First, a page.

Force India must address “weaknesses” with 2017 car – Perez

Sergio Perez says he remains optimistic for the season ahead, despite admitting Force India has found weaknesses with its VJM10 car that are “quite critical” to remedy.

Force India must address “weaknesses” with 2017 car – Perez
Sergio Perez, Force India VJM10, runs wide
Sergio Perez, Sahara Force India F1
Sergio Perez, Force India, in cockpit, in the pit lane
Sergio Perez, Sahara Force India F1 VJM10
Sergio Perez, Force India VJM10
Sergio Perez, Sahara Force India F1 VJM10
Sergio Perez, Sahara Force India F1 VJM10
Sergio Perez, Force India VJM10

Speaking to reporters in Barcelona today, Perez – who was eighth fastest, 2sec off the pace – said its testing programme hadn’t gone to plan.

“We had a lot of interruptions,” he said. “Once with an early brake failure and then a couple of red flags, which [meant] we didn’t quite get our programme done, but I think we’re learning. We learned a lot once again.

“I think today the team has found a lot of the weaknesses that we have with the car, which is quite critical, and I think it’s just a matter of time before we sort them out, because I think it is quite easy to sort those issues.”

The 27-year-old Mexican, who last year finished as top driver outside of Mercedes, Red Bull and Ferrari, believes the true pecking order is yet to emerge in terms of 2017 car performance.

“I’m optimistic,” he said of Force India’s chances. “As always, it’s not important where you are in testing in Barcelona, its where you end up in Abu Dhabi, the last race.

“So very optimistic for the season and still a long way to go. I think tomorrow with Esteban [Ocon, his new teammate] and obviously with me in the final day we will have a lot of idea on where we stand.”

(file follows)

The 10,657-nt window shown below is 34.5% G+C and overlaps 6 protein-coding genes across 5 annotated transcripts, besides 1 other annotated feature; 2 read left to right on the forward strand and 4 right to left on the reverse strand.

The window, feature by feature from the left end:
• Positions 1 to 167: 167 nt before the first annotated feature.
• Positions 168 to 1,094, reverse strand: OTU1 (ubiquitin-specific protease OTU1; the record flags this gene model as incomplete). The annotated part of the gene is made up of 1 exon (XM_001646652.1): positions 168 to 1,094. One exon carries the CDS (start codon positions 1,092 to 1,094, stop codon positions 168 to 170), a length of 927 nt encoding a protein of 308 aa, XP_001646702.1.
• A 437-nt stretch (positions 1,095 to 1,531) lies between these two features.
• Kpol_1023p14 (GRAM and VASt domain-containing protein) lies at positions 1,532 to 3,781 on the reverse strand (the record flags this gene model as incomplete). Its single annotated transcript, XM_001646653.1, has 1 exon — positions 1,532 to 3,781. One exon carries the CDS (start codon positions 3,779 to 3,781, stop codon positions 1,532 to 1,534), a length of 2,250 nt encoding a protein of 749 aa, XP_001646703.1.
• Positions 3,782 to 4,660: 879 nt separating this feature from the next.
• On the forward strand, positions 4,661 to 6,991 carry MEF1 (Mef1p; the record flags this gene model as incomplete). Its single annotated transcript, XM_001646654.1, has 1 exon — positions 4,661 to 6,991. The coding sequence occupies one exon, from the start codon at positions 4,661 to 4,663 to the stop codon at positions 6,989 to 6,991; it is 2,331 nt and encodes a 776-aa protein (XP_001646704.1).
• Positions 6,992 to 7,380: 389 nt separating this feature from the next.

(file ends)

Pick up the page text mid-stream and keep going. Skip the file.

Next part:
Fears over Melbourne fixes

When asked if Force India has time to rectify all the problems it’s identified in time for the season opener, he replied: “Obviously the team is pushing very hard to try to get some upgrades for Australia.

“Especially those upgrades which are probably easy to fix, but it just takes time.

“So hopefully we can fix most of them for Melbourne and, if not, by second or third race we should be already on a good level.”

Additional reporting by Oleg Karpov

shares
comments
Verstappen insists Renault "on top" of engine problems
Previous article

Verstappen insists Renault "on top" of engine problems

Next article

Alonso: Bad year will not force me out of F1

Alonso: Bad year will not force me out of F1
Load comments
The factors that could negate Red Bull's practice gap to Mercedes Prime

The factors that could negate Red Bull's practice gap to Mercedes

Mercedes led the way in practice for Formula 1’s first race in Jeddah, where Red Bull was off the pace on both single-lap and long runs. But, if Max Verstappen can reverse the results on Saturday, factors familiar in motorsport’s main electric single-seater category could be decisive in another close battle with Lewis Hamilton...

Why Norris doesn’t expect Mr Nice Guy praise for much longer Prime

Why Norris doesn’t expect Mr Nice Guy praise for much longer